Stepping forward, Wayne put one leg behind hers.
And down she went.
One hand reached out, flailing in the air. She tried to grab his arm, but wound up grasping nothing. His enhanced mind gave him plenty of opportunity to dodge.
Once her back hit the ground, he picked up his foot and slammed it down on her chest. Something cracked inside, but Wayne didn’t care.
Dropping his foot within easy reach of her hands was a dangerous move, but Wayne was counting on the fireball aimed at her face to keep her docile.
“Your comrades are dead. A smart vampire would have run.”
She snarled again and reached towards his leg.
A portion of his fireball dropped, exploding right next to her ear with a rush of air.
The vampire shrieked, throwing her head to one side to put some distance between it and her.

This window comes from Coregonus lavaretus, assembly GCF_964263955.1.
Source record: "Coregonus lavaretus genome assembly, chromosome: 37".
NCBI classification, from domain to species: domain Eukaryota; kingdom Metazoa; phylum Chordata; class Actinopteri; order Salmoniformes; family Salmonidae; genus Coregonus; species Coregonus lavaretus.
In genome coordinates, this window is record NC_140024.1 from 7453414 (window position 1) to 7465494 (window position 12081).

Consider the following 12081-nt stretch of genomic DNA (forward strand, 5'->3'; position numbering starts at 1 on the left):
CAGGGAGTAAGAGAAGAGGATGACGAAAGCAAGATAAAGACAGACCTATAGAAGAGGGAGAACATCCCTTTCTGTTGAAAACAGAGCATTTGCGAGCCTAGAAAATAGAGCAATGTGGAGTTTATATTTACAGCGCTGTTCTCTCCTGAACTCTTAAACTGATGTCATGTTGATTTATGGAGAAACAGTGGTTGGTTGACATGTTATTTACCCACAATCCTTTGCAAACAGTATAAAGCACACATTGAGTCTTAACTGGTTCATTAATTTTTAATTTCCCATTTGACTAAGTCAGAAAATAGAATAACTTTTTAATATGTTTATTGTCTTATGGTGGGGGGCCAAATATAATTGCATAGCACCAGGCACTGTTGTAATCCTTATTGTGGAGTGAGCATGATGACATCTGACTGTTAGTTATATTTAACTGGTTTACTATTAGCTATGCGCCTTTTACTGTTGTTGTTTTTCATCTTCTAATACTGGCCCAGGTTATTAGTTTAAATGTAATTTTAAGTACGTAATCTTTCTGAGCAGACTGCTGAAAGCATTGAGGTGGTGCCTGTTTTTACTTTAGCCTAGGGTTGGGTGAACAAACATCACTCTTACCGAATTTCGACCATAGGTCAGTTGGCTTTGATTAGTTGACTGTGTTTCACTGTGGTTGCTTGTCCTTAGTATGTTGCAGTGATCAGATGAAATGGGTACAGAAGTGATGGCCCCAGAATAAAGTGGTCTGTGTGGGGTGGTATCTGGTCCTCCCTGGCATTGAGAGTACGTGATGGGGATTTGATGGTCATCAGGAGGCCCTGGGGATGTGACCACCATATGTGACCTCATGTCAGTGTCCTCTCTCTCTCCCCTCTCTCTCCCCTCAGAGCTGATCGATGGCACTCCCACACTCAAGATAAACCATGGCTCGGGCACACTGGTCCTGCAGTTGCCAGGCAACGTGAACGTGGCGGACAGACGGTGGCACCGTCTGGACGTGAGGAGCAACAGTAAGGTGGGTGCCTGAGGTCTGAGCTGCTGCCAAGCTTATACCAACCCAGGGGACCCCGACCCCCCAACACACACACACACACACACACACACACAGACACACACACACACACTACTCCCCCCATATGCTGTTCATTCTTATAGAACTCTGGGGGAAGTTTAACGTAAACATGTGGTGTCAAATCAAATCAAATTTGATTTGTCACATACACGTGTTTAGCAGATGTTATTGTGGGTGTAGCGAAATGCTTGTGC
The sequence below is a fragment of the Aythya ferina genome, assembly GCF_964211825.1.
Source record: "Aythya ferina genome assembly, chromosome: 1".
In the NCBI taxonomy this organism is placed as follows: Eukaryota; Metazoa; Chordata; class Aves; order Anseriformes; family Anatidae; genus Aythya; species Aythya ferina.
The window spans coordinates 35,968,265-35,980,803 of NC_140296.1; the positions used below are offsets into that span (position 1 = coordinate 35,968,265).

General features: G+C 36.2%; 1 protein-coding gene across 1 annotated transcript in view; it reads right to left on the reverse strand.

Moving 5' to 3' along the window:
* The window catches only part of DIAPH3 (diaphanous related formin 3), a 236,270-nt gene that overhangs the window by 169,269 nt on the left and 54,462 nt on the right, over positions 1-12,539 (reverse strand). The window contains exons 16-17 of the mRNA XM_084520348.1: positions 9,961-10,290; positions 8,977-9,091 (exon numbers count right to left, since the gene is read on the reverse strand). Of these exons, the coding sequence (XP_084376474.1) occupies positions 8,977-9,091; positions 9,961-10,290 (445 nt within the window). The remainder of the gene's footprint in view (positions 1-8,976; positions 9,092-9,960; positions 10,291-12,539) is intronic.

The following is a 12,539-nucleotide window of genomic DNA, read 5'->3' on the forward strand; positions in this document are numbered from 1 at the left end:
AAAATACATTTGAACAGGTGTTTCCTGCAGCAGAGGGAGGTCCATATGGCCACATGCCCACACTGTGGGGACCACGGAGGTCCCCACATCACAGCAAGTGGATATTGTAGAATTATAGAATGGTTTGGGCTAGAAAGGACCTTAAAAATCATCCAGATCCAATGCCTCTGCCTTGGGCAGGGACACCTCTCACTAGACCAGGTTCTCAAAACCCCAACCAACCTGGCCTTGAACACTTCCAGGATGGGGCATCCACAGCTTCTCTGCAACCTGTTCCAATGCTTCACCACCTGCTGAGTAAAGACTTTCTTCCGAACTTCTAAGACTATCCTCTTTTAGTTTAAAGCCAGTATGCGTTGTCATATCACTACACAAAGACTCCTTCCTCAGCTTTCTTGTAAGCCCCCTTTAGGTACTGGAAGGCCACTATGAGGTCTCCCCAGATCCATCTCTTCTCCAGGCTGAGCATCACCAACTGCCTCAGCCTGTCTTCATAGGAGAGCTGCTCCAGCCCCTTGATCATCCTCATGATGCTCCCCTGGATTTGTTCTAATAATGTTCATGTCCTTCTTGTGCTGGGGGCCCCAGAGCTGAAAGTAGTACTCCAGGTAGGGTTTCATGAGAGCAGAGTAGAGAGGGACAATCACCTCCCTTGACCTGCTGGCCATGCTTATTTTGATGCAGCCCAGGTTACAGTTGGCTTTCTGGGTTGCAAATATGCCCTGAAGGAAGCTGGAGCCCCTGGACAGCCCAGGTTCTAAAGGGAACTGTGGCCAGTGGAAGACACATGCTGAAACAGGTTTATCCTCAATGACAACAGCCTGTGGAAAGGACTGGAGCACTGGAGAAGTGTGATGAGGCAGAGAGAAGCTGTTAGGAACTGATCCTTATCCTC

Other than some hair singing, she wasn’t hurt, and that would grow back.
Actually, Wayne thought, would it grow back? Vampires regenerated from all kinds of debilitating injuries, but most of the older and more powerful vampires were bald. Hair not growing back would explain that.
Which meant that the vampires that still had hair were either incredibly new or extremely powerful and intelligent. Or lucky.
Tangent line completed in an instant of time dilation, Wayne focused back on the vampire before him.
“Answer my questions and you may live to see another day. Or night.”
She bared her teeth, glaring at him but making no move to attack.
A dark sky lay behind her eyes. Wayne looked beyond the surface to the raging thunderstorm beyond.
The sight gave him cause to frown. The Blacksky vampires weren’t a strain to be trifled with. The good news was that she had likely only been awake for a few hours at this point. Not nearly enough time to be a threat. Not enough time to realize her abilities.